Chaucer's The Canterbury Tales: Who Should Be Listening?

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Who Should Be Listening?
(A discussion of Chaucer’s use of satire to reach his intended audience)

Who is this message really for? There are several people that can read something, but only a select few that will truly understand the meaning and know what the message is conveying. The message being written is important, but so it the intended audience that it is trying to reach. Chaucer was faced with this problem when expressing this thoughts in his work Canterbury Tales. Chaucer had huge problems with majorly radical issues of the day, most of them dealing with the church. He was in iconoclast, that is to say, he attacked and exposed the issues of sacred institutions. He wanted to addresses these issues, but need a way to keep himself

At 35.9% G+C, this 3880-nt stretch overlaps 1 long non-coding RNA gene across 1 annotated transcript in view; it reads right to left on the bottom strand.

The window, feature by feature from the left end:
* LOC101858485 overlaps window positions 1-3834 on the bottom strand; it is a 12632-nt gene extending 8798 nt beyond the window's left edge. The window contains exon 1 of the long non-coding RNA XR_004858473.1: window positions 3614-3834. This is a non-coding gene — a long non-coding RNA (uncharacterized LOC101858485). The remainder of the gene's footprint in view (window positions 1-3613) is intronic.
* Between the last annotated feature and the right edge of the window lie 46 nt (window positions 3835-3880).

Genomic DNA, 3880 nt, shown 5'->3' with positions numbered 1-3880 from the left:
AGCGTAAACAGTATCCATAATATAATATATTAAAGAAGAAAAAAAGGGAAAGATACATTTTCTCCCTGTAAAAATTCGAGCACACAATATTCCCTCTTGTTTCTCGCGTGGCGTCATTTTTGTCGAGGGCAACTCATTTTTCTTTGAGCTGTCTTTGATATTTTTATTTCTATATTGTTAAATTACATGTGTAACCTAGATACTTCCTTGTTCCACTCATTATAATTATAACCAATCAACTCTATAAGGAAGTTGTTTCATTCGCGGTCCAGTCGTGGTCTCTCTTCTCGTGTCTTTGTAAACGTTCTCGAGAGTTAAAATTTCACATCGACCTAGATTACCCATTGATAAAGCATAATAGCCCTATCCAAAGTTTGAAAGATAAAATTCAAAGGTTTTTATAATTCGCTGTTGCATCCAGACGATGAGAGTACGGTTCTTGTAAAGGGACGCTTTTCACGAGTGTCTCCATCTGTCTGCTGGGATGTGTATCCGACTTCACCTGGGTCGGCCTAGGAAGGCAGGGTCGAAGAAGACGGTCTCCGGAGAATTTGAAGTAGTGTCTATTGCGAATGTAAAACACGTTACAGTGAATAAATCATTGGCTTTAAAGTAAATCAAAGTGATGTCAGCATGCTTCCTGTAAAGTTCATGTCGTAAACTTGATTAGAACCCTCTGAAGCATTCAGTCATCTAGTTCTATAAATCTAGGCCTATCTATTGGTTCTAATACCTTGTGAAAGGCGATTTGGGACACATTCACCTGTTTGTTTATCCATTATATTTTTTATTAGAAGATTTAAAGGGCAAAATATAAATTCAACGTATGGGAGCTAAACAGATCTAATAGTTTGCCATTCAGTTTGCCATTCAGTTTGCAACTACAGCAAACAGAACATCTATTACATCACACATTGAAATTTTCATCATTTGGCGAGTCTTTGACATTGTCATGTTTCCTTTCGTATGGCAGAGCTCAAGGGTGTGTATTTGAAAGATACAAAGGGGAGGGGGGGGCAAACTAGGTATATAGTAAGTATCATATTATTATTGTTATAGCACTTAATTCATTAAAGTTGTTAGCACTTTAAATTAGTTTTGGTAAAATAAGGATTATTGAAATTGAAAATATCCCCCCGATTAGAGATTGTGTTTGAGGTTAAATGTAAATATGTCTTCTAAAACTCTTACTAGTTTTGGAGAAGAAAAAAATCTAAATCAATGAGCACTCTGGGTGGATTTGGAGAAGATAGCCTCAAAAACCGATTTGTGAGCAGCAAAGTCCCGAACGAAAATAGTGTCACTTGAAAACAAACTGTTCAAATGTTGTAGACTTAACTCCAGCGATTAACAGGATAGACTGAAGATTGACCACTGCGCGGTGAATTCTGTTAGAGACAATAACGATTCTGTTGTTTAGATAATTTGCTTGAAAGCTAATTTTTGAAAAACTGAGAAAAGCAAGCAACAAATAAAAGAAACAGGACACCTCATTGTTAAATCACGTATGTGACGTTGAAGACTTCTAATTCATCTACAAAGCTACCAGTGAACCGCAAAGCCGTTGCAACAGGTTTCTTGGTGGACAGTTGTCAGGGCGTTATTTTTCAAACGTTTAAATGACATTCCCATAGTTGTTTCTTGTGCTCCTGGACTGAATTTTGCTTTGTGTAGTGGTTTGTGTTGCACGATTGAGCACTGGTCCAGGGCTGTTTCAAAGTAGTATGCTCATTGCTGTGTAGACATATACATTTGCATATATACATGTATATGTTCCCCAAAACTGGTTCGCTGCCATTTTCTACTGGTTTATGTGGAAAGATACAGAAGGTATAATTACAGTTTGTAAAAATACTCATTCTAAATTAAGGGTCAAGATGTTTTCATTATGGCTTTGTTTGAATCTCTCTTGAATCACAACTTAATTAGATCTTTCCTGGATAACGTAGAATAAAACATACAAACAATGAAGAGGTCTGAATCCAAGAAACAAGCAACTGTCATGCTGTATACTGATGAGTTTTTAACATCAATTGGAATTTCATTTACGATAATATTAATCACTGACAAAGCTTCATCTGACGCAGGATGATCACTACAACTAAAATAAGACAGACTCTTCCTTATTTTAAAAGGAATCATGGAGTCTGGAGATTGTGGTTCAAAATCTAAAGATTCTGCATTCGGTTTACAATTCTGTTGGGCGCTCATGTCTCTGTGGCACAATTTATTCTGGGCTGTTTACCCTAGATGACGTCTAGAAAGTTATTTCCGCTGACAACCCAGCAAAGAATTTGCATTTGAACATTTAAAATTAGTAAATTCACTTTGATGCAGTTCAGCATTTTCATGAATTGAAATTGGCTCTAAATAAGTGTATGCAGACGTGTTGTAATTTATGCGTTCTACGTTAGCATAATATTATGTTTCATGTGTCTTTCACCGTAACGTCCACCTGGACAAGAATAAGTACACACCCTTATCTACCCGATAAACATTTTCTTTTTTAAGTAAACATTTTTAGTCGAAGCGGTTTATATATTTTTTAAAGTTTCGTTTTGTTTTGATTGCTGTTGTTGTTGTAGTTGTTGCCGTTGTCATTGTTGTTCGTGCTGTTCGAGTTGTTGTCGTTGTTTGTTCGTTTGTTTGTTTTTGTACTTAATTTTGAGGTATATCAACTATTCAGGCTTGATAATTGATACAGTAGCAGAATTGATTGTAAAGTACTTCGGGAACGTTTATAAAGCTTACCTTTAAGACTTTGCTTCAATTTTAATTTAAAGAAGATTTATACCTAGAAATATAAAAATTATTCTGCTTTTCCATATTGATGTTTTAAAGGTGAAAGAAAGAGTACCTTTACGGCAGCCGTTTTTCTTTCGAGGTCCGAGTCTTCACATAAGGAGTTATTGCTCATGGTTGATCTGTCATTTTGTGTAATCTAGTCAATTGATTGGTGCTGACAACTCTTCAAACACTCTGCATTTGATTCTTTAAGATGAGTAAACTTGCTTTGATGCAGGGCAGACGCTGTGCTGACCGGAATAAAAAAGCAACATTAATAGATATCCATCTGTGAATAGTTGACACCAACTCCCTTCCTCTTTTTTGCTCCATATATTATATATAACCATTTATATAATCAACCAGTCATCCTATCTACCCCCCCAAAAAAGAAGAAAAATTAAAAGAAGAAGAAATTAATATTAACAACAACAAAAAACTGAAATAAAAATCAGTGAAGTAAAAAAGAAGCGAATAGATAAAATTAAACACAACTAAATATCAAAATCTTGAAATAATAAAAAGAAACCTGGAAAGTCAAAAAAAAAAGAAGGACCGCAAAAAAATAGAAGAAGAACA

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Chaucer is known as an iconoclast. This means that he attacks and aims to break up sacred institutions, like the church for example. This thoughts and ideas were extremely radical at the time and still even radical less than a decade ago. The main aspects that he aims to expose through his work of The Pardoner’s Prologue, The Pardoner’s Tale, and The Wife of Bath’s Prologue deal with the church and gender wars. One of the prime ways that Chaucer attacks the church is through his portrayal of the character the Pardoner. In the beginning, he speaks of how he is an awful man. He takes money from people who want to be absolved of their sins but instead of doing so the Pardoner simply pockets the money. Chaucer has a huge problem with the hypocrisy to the church. This is shown in The Pardoner’s Tale, “Of every soul, grant pardon and relieve you of sin, for that is best I won’t deceive you,” (lines 341-342). In his prologue, the Pardoner was discussing how he doesn’t feel bad about ripping people off and at the end of his tale he is asking people for their money. This is why Chaucer doesn’t like hypocrites in the church. Although Chaucer has a problem with hypocrites in the church, it doesn’t mean he has a problem with the entire church. This is displayed through his character the Parson. “He really did follow the gospel of Christ. Devout, diligent, and patient… this parson’s parish was spread out far and wide, but he never failed to visit the sick far and near, rich and poor alike,” (MacMillan General Reference, 2014). This man was truly a holy man, he practiced what he preached and was a good example for everyone. Through this character, Chaucer could show that he thought people of faith should be holy and loyal. From the Parson we hear, “For if a priest be foul, on whom we trust, No wonder is a lewd man to ruste.” Chaucer believes religious men should

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